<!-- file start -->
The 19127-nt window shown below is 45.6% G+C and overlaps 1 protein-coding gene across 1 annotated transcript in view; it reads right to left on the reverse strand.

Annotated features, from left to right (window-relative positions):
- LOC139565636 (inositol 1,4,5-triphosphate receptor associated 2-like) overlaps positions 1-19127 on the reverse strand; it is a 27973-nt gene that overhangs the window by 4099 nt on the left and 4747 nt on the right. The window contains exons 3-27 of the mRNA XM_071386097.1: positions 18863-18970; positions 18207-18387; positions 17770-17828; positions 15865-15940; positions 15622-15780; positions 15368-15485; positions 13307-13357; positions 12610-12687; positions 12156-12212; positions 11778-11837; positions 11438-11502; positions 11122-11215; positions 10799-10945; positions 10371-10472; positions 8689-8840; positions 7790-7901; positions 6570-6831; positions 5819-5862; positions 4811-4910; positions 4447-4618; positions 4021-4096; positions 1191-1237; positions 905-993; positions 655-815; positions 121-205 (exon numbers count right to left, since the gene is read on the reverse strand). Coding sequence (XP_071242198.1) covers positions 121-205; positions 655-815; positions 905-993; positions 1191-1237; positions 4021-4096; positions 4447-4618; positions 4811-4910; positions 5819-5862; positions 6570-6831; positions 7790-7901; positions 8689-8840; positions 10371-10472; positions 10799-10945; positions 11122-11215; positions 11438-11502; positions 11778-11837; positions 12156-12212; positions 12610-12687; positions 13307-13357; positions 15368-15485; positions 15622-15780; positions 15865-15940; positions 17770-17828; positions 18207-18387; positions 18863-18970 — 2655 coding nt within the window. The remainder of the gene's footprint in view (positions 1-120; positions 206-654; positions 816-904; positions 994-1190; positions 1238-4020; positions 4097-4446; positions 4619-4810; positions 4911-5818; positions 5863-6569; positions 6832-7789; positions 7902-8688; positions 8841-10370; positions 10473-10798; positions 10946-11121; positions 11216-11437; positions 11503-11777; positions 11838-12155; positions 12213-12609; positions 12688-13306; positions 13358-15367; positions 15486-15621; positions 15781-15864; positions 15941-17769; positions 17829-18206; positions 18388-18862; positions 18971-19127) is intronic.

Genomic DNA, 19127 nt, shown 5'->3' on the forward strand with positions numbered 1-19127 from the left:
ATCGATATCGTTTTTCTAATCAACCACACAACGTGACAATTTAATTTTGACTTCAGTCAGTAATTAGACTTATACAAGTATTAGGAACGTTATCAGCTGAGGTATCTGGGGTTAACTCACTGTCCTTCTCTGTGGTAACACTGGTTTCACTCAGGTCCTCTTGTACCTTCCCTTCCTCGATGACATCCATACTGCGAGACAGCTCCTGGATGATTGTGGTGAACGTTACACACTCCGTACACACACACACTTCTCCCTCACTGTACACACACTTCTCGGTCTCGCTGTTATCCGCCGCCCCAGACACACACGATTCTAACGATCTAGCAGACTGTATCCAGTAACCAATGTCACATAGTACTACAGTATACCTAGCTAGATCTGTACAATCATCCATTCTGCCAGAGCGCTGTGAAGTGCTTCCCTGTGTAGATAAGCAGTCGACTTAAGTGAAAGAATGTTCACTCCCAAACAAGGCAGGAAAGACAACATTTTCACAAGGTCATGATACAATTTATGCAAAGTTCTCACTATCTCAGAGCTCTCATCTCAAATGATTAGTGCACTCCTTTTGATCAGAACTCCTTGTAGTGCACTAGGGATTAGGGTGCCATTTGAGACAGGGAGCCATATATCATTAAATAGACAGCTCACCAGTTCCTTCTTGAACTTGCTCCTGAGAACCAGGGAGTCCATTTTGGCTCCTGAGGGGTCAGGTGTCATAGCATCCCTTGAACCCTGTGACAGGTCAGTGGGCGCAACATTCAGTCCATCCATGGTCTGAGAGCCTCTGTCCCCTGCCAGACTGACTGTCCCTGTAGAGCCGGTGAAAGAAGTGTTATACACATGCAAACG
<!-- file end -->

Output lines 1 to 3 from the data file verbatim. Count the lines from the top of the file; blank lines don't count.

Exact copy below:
The 19127-nt window shown below is 45.6% G+C and overlaps 1 protein-coding gene across 1 annotated transcript in view; it reads right to left on the reverse strand.

Annotated features, from left to right (window-relative positions):
- LOC139565636 (inositol 1,4,5-triphosphate receptor associated 2-like) overlaps positions 1-19127 on the reverse strand; it is a 27973-nt gene that overhangs the window by 4099 nt on the left and 4747 nt on the right. The window contains exons 3-27 of the mRNA XM_071386097.1: positions 18863-18970; positions 18207-18387; positions 17770-17828; positions 15865-15940; positions 15622-15780; positions 15368-15485; positions 13307-13357; positions 12610-12687; positions 12156-12212; positions 11778-11837; positions 11438-11502; positions 11122-11215; positions 10799-10945; positions 10371-10472; positions 8689-8840; positions 7790-7901; positions 6570-6831; positions 5819-5862; positions 4811-4910; positions 4447-4618; positions 4021-4096; positions 1191-1237; positions 905-993; positions 655-815; positions 121-205 (exon numbers count right to left, since the gene is read on the reverse strand). Coding sequence (XP_071242198.1) covers positions 121-205; positions 655-815; positions 905-993; positions 1191-1237; positions 4021-4096; positions 4447-4618; positions 4811-4910; positions 5819-5862; positions 6570-6831; positions 7790-7901; positions 8689-8840; positions 10371-10472; positions 10799-10945; positions 11122-11215; positions 11438-11502; positions 11778-11837; positions 12156-12212; positions 12610-12687; positions 13307-13357; positions 15368-15485; positions 15622-15780; positions 15865-15940; positions 17770-17828; positions 18207-18387; positions 18863-18970 — 2655 coding nt within the window. The remainder of the gene's footprint in view (positions 1-120; positions 206-654; positions 816-904; positions 994-1190; positions 1238-4020; positions 4097-4446; positions 4619-4810; positions 4911-5818; positions 5863-6569; positions 6832-7789; positions 7902-8688; positions 8841-10370; positions 10473-10798; positions 10946-11121; positions 11216-11437; positions 11503-11777; positions 11838-12155; positions 12213-12609; positions 12688-13306; positions 13358-15367; positions 15486-15621; positions 15781-15864; positions 15941-17769; positions 17829-18206; positions 18388-18862; positions 18971-19127) is intronic.